The question of Moshoeshoe we shall look into later, confining ourselves for the moment to the Griqua. Here we must once more totally reject the falsification of history by the liberal historian who would have us believe that the "humanitarians" were fighting to defend the Griqua against the Boers. Macmillan writes ("Bantu, Boer and Briton" ):
"The issue in the North was the maintenance of those same principles of justice which inspired Philip's vindication of equal human rights of the Coloured people of the old Cape Colony. "This is nonsense. Principles of justice had nothing to do with "liberating" the Khoikhoin into economic slavery. Still less did such considerations enter into the dealings of the Colonial Government with the Griqua. The treaty engineered by the missionaries is enough to explode that fallacy.
There was a state of high tension between the Griqua and the Boers on the burning question of land. This was reported by the local missionary, the Rev. Wright, who indicated that the Griqua were holding themselves in readiness to attack. By means of the treaty with the British, however, Adam Kok was persuaded to withhold his hand. And what was the nature of that treaty? It defined the limits of the territory which the Griqua were expected to occupy, giving full recognition to the land that the Boers had grabbed them. In other words it legalised dispossession. Philip's delicate regard for Boer claims can hardly have struck the Griqua as being in accordance with the principles of justice.
“Let the Boers have guaranteed to them the land they possess," wrote Philip, "and forbid them to make any addition except by purchasing." In view of this remarkable delicacy shown by the protectors" of the Griqua for the land-grabbing of the Boers, it is not surprising that Adam Kok made some protest. The local missionary had to report that the Griqua were highly suspicious of the treaty and "not to be played with." In fact they were again ready for war, whereupon Philip found it necessary to counsel moderation not on the rapacious Boers, but on the despoiled Griqua. His advice was typical of the latter-day liberals. He hoped that the Griqua were not listening to "rash counsels."
"The Griquas must not expect too much," he wrote to his local representative. "The Griquas will be sacrificed as a peace - offering to the Boers. . . . On the subject of leases, therefore, the people must be fair and reasonable. Anything unreasonable will transfer the sympathies of Colonel Hare to the side of the Boers."
Then the missionary has the impudence to add:
"Supposing the farmers (Boers) are obliged to leave their farms at the expiration of their leases, what is to be done? The land cannot lie empty and the natives are not in a position to fill the farms with stock."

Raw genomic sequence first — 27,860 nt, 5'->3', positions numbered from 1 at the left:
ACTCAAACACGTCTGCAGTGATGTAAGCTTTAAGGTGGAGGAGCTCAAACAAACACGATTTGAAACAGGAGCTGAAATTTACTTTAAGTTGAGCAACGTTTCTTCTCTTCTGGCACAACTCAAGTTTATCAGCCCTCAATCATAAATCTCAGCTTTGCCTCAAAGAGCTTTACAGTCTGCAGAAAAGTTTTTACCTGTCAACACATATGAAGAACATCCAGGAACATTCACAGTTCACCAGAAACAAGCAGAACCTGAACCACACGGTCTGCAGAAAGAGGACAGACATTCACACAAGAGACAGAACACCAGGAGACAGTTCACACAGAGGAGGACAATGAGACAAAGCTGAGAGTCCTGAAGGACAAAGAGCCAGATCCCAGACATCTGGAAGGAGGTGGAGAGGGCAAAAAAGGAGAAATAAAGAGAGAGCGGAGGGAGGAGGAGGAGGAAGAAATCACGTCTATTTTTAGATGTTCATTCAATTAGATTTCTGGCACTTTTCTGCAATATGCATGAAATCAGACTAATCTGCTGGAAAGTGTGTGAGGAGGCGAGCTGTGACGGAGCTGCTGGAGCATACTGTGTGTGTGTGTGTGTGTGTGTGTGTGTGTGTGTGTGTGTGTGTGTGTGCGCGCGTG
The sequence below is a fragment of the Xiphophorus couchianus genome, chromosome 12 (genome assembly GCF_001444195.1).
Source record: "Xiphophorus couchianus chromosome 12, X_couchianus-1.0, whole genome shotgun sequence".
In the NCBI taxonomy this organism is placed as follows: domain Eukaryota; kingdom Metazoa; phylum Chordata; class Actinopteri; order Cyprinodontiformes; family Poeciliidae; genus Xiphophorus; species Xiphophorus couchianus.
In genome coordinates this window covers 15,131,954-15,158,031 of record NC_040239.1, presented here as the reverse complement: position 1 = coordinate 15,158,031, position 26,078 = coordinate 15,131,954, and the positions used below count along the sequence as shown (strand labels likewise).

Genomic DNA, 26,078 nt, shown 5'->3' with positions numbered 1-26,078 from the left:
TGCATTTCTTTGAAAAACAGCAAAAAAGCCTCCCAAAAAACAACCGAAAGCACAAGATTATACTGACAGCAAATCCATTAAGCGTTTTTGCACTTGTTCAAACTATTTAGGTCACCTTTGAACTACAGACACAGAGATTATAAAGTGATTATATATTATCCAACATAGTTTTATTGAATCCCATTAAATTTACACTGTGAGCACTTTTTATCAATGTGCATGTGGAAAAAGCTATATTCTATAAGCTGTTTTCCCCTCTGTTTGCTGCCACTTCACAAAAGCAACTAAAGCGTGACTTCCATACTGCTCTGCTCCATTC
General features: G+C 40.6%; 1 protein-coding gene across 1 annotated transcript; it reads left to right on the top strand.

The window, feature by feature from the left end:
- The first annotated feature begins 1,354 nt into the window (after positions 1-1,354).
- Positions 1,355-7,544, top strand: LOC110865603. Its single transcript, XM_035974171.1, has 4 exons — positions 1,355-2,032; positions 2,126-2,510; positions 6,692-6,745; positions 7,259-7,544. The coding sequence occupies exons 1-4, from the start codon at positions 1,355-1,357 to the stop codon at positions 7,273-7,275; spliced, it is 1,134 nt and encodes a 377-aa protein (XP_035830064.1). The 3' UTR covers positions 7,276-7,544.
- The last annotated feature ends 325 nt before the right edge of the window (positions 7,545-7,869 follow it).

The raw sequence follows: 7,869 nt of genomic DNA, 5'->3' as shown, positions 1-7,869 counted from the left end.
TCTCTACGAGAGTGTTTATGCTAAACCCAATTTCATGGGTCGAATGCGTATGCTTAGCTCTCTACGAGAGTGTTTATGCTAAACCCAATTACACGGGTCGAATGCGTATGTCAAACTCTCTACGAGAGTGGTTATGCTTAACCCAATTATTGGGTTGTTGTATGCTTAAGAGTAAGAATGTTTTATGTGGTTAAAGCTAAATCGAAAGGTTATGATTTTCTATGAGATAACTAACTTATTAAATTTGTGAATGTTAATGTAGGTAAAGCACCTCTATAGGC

This treacherous treaty was but the beginning of the further spoliation of the Griqua. The onus had been placed on Adam Kok to settle land disputes between his people and the Boers, who, needless to say, became more arrogant than ever. We find Adam Kok writing in vain to the Governor, asking his "friend and ally" for assistance to maintain law and order. The people, disillusioned in their missionaries, no longer accepted them as advisers. One of these reported that "the Griquas resent any advice or interference in their temporal affairs by the missionaries." The missionaries for their part now adopted a passive attitude””where previously they had protested loudly on behalf of the people. They reported them as "weak and unstable" and concluded that "the great fault is with the Philippolis government and the people themselves."
Some fighting did eventually take place between the Boers and the Griqua, with the Boers getting the worst of it. Whenever that happened, the British had always to step in. On this occasion they "chastised" the Boers in a small skirmish, then, having demonstrated their military superiority, they proceeded with the important business, the "proper" settlement of the land question.
This second treaty marked the second stage in the spoliation' the Griqua, Plans for the division of the land were drawn up by the local missionary, assisted by Dr. Philip, and these the Governor made use of when presenting his terms to the Griqua. In brief,' larger part of the land was made forfeit to the Boers. The Griqua were relegated to a Reserve, on the understanding that whatever parts of it were still occupied by White farmers, would be vacated.